“If you put water into a cup, it becomes the cup. You put water into a bottle and it becomes the bottle.” Product design skills, as opposed to UX skills, require a bird’s-eye view. Before you grapple with research data or open a Figma file, you need to know why your efforts are being aimed to address this and not the other issue. Before you pour your skills into, as it were, a cup or a bottle, your design practice will benefit from knowing what the bigger strategy for the product is. And this is the point at which your collaboration with product managers and developers becomes crucial. Listening to the former will help you understand the direction the product is taking. Talking to the latter will sometimes rein in your ambitions to the sprint timeframe and spare you unnecessary hustle. In an agile team, adaptability and transparency go way further than immutability. So, be water, not a rock.
A bard of your own work
Charlotte from Osmii spoke of her typical day at work. She highlighted how a big chunk of the schedule was spent on receiving feedback on your design decisions. The truth is, none of us likes to be judged. This hits too close to home, especially for designer newbies who second-guess themselves more than they perhaps should.
I have read many articles on how you can dissociate yourself from your work and never ever take criticism personally. The truth is, though noble in theory, such platitudes often go out the window in practice. The first time I was confronted with scathing critiques from a stakeholder on my design was more a lesson in keeping a poker face rather than an opportunity to listen empathetically.
The truth is, as designers we do and always will care about our work. So how do you build the much-needed resistance to negative feedback? Become a bard of your own work. Before you jump on that dreaded Zoom call, prepare an engaging story that explains your design decisions. Don’t bore your colleagues with dry research data. Link the user trends directly to how the product will work. If you weave the threads of your story thoughtfully as a consecutive and logical sequence of events, the chances are it will be very difficult for others to dislike the final chapter, be it a prototype or an idea for a brand-new feature.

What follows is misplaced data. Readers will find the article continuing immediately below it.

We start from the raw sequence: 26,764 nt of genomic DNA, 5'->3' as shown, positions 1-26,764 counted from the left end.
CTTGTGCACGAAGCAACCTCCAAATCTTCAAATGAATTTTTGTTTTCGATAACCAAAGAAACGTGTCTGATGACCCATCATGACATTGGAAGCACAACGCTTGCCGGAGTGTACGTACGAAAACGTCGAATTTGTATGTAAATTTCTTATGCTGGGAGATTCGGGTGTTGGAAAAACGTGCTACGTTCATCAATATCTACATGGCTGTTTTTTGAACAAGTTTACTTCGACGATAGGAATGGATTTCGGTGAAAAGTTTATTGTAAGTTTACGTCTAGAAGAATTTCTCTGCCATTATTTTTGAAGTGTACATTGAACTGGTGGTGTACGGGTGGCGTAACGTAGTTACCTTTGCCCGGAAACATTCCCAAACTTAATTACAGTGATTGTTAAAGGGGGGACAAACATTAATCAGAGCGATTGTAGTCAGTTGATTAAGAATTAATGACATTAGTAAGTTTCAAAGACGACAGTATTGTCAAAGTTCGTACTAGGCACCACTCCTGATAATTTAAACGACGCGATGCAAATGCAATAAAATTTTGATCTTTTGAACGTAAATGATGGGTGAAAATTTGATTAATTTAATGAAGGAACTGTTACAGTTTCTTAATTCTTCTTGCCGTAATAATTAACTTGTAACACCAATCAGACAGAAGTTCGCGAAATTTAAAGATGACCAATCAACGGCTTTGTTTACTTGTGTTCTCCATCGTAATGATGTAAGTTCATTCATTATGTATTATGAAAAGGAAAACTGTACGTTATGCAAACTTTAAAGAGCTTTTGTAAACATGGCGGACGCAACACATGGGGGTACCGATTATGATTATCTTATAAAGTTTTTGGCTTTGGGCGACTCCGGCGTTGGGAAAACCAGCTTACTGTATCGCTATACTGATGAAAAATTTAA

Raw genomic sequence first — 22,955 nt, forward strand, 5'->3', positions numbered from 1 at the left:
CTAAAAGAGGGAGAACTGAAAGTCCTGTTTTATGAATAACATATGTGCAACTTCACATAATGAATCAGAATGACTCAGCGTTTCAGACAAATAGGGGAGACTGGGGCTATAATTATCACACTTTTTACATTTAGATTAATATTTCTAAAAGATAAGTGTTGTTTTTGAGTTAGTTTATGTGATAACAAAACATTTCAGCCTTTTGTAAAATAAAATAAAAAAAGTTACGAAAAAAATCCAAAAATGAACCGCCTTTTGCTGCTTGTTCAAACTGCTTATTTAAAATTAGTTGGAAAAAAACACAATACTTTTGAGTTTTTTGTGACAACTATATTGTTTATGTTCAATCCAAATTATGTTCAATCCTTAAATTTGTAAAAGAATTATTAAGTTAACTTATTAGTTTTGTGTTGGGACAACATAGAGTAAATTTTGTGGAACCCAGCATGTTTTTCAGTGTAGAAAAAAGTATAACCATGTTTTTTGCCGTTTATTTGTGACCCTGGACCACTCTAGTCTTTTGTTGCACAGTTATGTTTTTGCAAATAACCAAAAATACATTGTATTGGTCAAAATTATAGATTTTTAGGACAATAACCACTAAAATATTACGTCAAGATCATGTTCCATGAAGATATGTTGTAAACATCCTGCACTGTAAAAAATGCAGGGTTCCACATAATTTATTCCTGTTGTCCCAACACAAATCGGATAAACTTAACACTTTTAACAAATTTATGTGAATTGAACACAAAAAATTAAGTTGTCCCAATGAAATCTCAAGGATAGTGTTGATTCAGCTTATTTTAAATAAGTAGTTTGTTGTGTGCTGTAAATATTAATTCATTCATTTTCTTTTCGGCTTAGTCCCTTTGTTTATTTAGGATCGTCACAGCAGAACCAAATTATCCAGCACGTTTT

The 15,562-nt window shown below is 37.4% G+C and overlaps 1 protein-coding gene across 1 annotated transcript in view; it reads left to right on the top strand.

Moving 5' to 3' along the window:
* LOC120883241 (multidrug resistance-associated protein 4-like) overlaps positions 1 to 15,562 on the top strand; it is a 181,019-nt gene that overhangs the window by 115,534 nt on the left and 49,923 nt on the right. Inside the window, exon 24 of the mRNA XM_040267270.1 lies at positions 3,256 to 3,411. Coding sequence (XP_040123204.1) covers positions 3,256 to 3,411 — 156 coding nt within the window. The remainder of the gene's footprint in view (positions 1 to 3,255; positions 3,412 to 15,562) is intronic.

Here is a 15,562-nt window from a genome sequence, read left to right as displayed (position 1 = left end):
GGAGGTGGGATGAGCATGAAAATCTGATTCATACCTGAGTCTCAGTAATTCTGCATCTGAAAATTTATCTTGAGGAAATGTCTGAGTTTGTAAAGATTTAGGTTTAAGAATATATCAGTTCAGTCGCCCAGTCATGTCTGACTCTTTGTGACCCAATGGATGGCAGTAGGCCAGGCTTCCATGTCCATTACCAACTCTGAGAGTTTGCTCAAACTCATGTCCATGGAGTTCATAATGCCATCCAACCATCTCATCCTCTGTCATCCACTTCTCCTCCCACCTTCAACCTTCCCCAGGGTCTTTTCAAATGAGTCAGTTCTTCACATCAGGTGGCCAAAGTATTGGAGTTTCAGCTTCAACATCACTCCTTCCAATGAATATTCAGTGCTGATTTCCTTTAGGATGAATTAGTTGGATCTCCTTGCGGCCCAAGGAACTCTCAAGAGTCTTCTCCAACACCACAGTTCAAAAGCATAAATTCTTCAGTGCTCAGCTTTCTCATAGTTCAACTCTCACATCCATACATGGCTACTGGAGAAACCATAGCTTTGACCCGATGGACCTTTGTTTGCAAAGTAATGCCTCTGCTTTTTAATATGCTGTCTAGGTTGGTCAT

Use ignorance to your advantage
Ok, so you found the perfect job opening. You are going through the job description and … your excitement evaporates immediately when one of the listed requirements is a full mastery of design software you didn’t even know existed. Before you throw in the towel or go on a YouTube tutorial marathon, please apply. One thing to realise is that, as much as they are a showcase of your hard skills and expertise, junior openings are often an opportunity to prove your determination to learn.
In the constantly changing world of tech, you need to be able to adapt and absorb the knowledge of new tools and techniques continually, regardless of your seniority. VR, AR, machine learning or iPhone’s Dynamic Island… The speed of change can make your head spin. If you show your willingness to stay on top of the design trends and your thirst for knowledge, the recruiter will read that as a good prognostic. How about you tell them of your decision to apply in spite of your ignorance about a particular tool and how you spent your time learning the basic principles of its use? Yes, you might not be able to create a dazzling prototype using Balsamiq on day 1 but the fact you left your comfort zone and are comfortable talking about this process is a way more valuable skill. Your eagerness to learn is the momentum that will make the clogs of hard skills turn.
A good mentor will appreciate your willingness and enjoy your newbie status. Use the first stage of your career to be a sponge or, if you will, a fly on the office wall. Observe and ask all the questions you find pertinent. One of the biggest fears recruiters have is retention potential. Any employee resignation is a big cost to the company. Dispel their doubts from the start by showcasing your constant will to investigate and invest in your development. You will not be judged on what you don’t know but rather on what you do to improve it.
In short, being a junior in tech can be soul-sucking. But it really doesn’t have to. Building on your strengths, knowing how to turn your weaknesses into growth opportunities and staying constantly curious can help you steer your budding career. Fear makes cowards of us all. That is why it is so important to hear from people who managed to navigate the treacherous waters of an early career and now live to tell the tale.
The article is not sponsored and contains no affiliate links. All opinions are my own.